Fomivirsen (Intraocular)


While fomivirsen cannot cure the infection caused by cytomegalovirus (CMV) retinitis, it can act to prevent the symptoms caused by the infection from becoming any worse. This medication is available only by prescription, and since it must be injected into the eye, it must always be administered by a qualified medical professional.

The most common brand name under which fomivirsen is marketed is Vitravene, it is a sodium intravitreal injectable solution which must be very carefully administered to a patient. The infection which is being treated is one frequently sustained by persons whose immune system has been compromised, often those patients having acquired immunodeficiency syndrome (AIDS).

An ophthalmologist would have to diagnose CMV retinitis, and this is determined following a very thorough examination of the eye's retina, to include indirect ophthalmoscopy. This diagnosis must be cautious and comprehensive since there are other medical conditions which can approximate the same symptoms as CMV retinitis. These include:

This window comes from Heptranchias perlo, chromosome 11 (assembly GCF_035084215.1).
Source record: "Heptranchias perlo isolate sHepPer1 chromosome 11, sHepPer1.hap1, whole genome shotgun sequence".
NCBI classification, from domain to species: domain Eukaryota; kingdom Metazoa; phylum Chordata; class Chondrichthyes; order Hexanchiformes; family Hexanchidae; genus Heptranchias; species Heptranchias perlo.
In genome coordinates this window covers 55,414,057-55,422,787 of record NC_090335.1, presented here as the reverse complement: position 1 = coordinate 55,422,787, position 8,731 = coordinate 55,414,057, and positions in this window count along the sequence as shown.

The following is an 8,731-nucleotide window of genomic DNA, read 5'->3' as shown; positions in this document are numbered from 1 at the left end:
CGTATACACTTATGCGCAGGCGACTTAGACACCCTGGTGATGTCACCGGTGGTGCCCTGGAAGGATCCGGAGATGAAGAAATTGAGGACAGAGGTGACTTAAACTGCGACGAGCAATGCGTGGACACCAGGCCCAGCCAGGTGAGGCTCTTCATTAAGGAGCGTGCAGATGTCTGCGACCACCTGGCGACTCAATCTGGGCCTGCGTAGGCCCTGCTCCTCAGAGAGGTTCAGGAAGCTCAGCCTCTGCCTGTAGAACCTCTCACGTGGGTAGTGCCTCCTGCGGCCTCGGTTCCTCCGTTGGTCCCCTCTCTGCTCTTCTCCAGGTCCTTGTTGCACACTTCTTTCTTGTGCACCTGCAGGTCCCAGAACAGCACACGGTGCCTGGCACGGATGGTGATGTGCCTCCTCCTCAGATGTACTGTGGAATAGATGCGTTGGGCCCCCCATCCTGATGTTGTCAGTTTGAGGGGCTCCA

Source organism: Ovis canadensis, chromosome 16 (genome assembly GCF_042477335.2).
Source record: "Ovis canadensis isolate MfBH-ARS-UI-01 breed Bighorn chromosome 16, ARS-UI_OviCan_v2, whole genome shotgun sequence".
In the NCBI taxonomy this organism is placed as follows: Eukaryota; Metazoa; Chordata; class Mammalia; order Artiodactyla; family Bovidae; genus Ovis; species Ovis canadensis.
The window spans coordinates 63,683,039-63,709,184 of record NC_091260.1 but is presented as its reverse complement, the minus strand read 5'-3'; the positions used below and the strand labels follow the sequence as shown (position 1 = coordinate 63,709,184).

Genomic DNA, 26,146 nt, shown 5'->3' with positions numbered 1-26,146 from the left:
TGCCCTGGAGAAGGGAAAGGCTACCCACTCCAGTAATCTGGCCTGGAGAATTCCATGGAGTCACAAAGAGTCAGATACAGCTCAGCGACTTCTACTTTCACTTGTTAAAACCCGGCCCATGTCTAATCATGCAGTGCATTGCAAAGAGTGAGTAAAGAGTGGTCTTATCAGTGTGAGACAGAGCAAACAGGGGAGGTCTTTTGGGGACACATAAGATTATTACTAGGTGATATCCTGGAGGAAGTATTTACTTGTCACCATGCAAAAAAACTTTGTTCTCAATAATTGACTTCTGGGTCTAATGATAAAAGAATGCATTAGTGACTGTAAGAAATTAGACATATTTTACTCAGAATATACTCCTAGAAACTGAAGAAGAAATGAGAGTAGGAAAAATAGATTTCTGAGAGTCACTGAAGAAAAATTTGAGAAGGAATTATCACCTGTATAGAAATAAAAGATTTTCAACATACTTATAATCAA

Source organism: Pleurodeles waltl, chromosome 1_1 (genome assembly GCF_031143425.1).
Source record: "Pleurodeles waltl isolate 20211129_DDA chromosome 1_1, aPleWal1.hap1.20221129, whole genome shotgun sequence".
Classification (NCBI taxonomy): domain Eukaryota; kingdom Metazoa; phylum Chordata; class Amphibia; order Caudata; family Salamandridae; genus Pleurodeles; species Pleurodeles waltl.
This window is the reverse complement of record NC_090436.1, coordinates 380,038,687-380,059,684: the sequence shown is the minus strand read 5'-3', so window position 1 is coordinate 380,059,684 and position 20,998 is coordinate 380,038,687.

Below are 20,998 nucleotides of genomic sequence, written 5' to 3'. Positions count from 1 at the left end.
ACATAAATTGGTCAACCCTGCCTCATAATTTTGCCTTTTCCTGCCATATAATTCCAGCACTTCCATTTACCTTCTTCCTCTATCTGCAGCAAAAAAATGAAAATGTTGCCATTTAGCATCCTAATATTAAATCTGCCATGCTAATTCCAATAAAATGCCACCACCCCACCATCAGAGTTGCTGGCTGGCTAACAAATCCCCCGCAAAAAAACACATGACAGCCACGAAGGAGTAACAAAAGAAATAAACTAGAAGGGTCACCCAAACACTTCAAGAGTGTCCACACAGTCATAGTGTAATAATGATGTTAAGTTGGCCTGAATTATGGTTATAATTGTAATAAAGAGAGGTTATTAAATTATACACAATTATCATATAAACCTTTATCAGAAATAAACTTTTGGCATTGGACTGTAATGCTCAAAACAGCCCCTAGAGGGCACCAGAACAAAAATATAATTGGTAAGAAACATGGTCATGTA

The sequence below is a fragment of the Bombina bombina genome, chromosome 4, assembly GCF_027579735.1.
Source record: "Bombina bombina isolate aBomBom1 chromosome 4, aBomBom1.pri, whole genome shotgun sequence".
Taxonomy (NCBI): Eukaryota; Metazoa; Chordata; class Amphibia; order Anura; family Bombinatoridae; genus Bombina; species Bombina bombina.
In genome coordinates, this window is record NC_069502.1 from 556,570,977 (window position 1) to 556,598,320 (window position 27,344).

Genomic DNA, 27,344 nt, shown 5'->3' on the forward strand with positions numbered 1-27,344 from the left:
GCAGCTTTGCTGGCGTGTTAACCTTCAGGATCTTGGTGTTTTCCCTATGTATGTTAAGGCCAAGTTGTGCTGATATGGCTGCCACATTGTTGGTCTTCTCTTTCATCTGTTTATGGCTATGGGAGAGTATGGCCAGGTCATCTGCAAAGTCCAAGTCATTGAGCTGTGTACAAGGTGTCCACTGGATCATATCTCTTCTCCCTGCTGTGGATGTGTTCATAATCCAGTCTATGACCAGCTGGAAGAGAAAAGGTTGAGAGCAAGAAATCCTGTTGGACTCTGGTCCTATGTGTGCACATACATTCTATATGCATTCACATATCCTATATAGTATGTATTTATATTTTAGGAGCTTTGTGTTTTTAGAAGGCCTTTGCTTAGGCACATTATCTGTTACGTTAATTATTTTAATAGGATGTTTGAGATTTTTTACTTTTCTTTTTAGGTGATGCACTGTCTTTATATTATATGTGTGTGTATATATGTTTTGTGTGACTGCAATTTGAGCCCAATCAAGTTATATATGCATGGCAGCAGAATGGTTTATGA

Condition Treated

  • Cytomegalovirus Retinitis

Type Of Medicine

  • Anti-viral

Side Effects

While it can help reduce the symptoms of CMV retinitis, fomivirsen ophthalmic can also have some undesirable side effects for some patients, and these can vary in intensity from the very mild to quite severe. Some patients experience none of these side effects whatsoever, while others will, unfortunately, experience some of the worst of them. If you happen to experience side effects from taking this medication which are severe enough to cause discomfort, you should notify your doctor so that some kind of treatment can be established.

The first and potentially one of the most severe side effects to be concerned about is an allergic reaction, and the reason this is of such concern is that there is a potential for the side effects to become extremely severe, and even life-threatening. Although this level of intensity is extremely rare, it can happen, and it is, therefore, something to be on the alert for. Some of the most prominent symptoms of an allergic reaction include the following:

  • Extreme itchiness at various sites around the body
  • The appearance of rashes and/or hives on the skin
  • Difficulty with breathing, often including a sensation of tightness in the chest
  • Lightheadedness or dizziness